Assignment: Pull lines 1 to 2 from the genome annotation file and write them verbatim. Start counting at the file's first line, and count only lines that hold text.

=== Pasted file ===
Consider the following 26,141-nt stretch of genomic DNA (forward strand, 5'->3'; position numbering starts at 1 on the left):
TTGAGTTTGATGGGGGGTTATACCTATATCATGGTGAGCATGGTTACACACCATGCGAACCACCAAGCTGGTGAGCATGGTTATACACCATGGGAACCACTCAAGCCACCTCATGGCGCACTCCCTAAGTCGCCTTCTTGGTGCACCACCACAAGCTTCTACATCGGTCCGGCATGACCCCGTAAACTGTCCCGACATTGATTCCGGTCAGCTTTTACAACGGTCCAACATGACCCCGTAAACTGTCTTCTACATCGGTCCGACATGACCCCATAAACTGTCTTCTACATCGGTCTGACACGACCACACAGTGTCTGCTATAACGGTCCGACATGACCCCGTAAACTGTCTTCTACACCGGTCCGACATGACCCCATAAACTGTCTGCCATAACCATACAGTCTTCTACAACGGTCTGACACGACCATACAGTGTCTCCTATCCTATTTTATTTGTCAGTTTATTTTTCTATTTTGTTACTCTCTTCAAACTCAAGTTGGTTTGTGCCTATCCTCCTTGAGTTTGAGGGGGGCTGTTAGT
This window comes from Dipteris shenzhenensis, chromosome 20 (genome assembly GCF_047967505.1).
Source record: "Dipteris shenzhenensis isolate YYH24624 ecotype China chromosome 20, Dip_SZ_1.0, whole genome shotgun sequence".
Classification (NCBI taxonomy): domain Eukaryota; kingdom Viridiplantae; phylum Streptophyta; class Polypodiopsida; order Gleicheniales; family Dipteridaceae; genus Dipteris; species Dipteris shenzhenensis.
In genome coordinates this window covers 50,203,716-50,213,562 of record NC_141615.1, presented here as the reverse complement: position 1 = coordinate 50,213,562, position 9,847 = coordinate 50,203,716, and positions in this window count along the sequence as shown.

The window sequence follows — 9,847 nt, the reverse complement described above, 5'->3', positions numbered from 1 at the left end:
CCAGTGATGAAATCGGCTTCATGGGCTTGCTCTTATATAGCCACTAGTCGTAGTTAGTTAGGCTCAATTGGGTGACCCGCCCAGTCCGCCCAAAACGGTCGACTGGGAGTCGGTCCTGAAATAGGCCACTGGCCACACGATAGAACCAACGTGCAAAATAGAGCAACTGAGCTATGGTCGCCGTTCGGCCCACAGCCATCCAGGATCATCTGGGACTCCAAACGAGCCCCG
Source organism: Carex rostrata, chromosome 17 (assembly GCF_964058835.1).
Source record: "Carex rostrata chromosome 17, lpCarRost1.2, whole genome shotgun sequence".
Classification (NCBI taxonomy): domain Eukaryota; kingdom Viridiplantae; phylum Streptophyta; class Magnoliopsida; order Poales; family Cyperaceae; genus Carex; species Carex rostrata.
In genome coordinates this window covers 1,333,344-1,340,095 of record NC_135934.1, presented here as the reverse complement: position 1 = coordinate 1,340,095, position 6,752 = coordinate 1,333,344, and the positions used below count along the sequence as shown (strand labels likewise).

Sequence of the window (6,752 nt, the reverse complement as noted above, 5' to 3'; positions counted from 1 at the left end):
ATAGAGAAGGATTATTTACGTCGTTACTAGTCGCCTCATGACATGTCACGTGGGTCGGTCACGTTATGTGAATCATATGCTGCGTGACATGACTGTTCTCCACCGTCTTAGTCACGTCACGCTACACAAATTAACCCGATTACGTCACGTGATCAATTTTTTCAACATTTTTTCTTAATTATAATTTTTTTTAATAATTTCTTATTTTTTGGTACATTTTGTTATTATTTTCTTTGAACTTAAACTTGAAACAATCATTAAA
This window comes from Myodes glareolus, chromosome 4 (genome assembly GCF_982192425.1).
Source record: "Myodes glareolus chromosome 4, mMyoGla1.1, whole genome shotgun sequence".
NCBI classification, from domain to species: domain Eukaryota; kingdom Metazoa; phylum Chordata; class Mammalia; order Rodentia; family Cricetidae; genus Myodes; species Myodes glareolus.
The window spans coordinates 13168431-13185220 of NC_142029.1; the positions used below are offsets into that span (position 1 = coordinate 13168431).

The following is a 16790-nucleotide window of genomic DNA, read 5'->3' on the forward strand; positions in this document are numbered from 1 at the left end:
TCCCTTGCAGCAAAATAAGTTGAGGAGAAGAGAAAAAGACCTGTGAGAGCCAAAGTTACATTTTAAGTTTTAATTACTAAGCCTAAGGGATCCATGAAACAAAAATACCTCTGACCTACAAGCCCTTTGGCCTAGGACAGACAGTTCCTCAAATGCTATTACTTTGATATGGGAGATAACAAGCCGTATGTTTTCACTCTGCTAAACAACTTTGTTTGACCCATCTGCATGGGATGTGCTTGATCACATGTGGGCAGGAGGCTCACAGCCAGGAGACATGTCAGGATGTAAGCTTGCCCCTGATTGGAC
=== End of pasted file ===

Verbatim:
Consider the following 26,141-nt stretch of genomic DNA (forward strand, 5'->3'; position numbering starts at 1 on the left):
TTGAGTTTGATGGGGGGTTATACCTATATCATGGTGAGCATGGTTACACACCATGCGAACCACCAAGCTGGTGAGCATGGTTATACACCATGGGAACCACTCAAGCCACCTCATGGCGCACTCCCTAAGTCGCCTTCTTGGTGCACCACCACAAGCTTCTACATCGGTCCGGCATGACCCCGTAAACTGTCCCGACATTGATTCCGGTCAGCTTTTACAACGGTCCAACATGACCCCGTAAACTGTCTTCTACATCGGTCCGACATGACCCCATAAACTGTCTTCTACATCGGTCTGACACGACCACACAGTGTCTGCTATAACGGTCCGACATGACCCCGTAAACTGTCTTCTACACCGGTCCGACATGACCCCATAAACTGTCTGCCATAACCATACAGTCTTCTACAACGGTCTGACACGACCATACAGTGTCTCCTATCCTATTTTATTTGTCAGTTTATTTTTCTATTTTGTTACTCTCTTCAAACTCAAGTTGGTTTGTGCCTATCCTCCTTGAGTTTGAGGGGGGCTGTTAGT